Closing Remarks by Deputy President David Mabuza at the SANAC Extended Plenary
Our Host, the Premier of Mpumalanga,
Ministers and Deputy Ministers,
MECs, and Mayors present,
Leaders of the SANAC Sectors, and
Ladies and Gentlemen:
We have come to the end of this Extended Plenary Session.
Let me take this opportunity to thank everyone for making valuable contributions towards shaping and strengthening our implementation of the National Strategic Plan for HIV, TB and STIs.
Your presence and contributions are appreciated greatly in our collective task to provide practical and decisive leadership to respond to the pandemics of HIV, TB and STIs.
As we have heard from today’s presentations and inputs, we have made significant strides in responding to the challenges of HIV and Aids and TB. However, there is no doubt that we still have much work to do collectively, to ensure that we reverse the worrying statistics reflecting new infections. Challenges remain in critical areas of our implementation programme.
It is worrying that we still have to locate and treat the millions of people who live with diabetes, hypertension and various cancers and other non-communicable diseases.
We need to work across all sectors to scale up the roll out of Check Impilo campaign. We need visible leadership advocacy to increase the uptake, and get as many people as possible tested and put on treatment to prevent the spread of TB.
Consistent with the our accelerated drive to reach and treat increased numbers of infected people, our health facilities must be ready, accessible and responsive to deepen the impact of our interventions.
Our target of putting an additional two million people on treatment by December 2020 still remains. All sectors of our society are called upon to intensify the drive of finding the missing TB patients. These are people who are infected with TB but have never been diagnosed and therefore not on treatment.
Our HIV and TB programmes must be embedded within communities in a manner that allows for broad-based participation of all sectors of civil society. The case of Eshowe delivery model must broadened and replicated in all Provinces. We went as far as donating 27 laptops to the young girls working on economic empowerment and gender based and HIV prevention programmes at the War Room at Eshowe in Ward 12.
The eShowe model has shown us that if we work in a coordinated and collaborative manner and focus on individual households, we can reach and even surpass the UNAIDS 90/90/90 targets.
More importantly, we need our youth sector programmes to be scaled up to reach as many young people as possible in our communities. Our prevention efforts must target adolescent girls, and young women who are more at risk of contracting HIV.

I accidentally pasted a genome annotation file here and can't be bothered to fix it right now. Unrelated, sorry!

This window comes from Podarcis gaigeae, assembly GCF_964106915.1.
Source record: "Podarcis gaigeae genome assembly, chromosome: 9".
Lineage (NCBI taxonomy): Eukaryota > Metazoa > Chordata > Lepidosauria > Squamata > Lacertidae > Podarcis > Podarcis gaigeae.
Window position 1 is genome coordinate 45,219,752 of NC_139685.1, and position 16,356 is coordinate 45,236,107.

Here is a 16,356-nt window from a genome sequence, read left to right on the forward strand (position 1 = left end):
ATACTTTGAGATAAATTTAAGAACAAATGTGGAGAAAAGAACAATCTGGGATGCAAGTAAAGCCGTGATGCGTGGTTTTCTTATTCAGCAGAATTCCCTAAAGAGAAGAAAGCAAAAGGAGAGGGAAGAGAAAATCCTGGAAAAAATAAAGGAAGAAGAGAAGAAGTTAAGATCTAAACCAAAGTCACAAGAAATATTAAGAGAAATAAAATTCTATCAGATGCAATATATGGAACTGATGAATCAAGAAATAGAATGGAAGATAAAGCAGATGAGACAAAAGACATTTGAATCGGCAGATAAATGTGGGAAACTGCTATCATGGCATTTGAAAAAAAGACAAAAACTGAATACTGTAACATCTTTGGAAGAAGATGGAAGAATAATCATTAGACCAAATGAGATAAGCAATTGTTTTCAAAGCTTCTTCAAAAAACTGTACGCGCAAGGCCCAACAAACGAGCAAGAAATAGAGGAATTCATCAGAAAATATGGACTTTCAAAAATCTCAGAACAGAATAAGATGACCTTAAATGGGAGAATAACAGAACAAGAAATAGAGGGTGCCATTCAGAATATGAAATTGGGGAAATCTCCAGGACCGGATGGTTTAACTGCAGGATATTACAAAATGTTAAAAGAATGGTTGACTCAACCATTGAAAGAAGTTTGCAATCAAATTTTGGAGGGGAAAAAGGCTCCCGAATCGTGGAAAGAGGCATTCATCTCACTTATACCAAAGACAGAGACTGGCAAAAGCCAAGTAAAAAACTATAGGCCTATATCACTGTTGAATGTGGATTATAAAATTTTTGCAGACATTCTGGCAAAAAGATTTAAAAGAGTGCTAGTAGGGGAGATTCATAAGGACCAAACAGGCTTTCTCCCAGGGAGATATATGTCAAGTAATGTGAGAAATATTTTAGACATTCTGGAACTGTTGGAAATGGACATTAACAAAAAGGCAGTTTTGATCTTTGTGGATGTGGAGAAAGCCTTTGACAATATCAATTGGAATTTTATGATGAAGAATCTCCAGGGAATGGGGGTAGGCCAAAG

Alongside this, cultural and socio-economic determinants and drivers of gender-based violence require our collective response at all leadership levels
Of continuing concern to all stakeholders gathered here, is that our HIV pandemic is linked to pervasive gender inequality accompanied by the violation of human rights of vulnerable sectors in our society. The abuse, murder, and rape of women, children, persons with disabilities, lesbians, gays, and transgender persons must be addressed as part of our comprehensive response to the challenges of HIV and Aids.
We need to also scale up our communication efforts on all these issues, because our messaging is about the people who we are representing who are not in this room and this should be led from the front by those who are in positions of leadership.
It is becoming clear that without committed leadership at all levels of government across all spheres, we will not be able to reach our stated targets and make the necessary impact. We need to strengthen the capacity of Provincial, District and Local Aids Councils to provide leadership direction and effective coordination of HIV and Aids and TB prevention programmes.
The functionality of these AIDS Councils must be our urgent priority. Premiers and Mayors must play a central leadership role. We expect all Aids Councils to be functional by the end of March 2020. Not only should we ensure that they are set up and functional, we must ensure that regular meetings are convened, and there are tangible programmes that are being implemented and monitored.
On our part, we will work more closely with provincial and district AIDS councils to ensure they function optimally, in partnership with civil society.
We are determined to work even harder in mobilising more support from the private sector as we strengthen our response to the challenges of HIV and Aids and TB.
Once again, let me thank all of you, and invite you to be part of our community outreach programme today.
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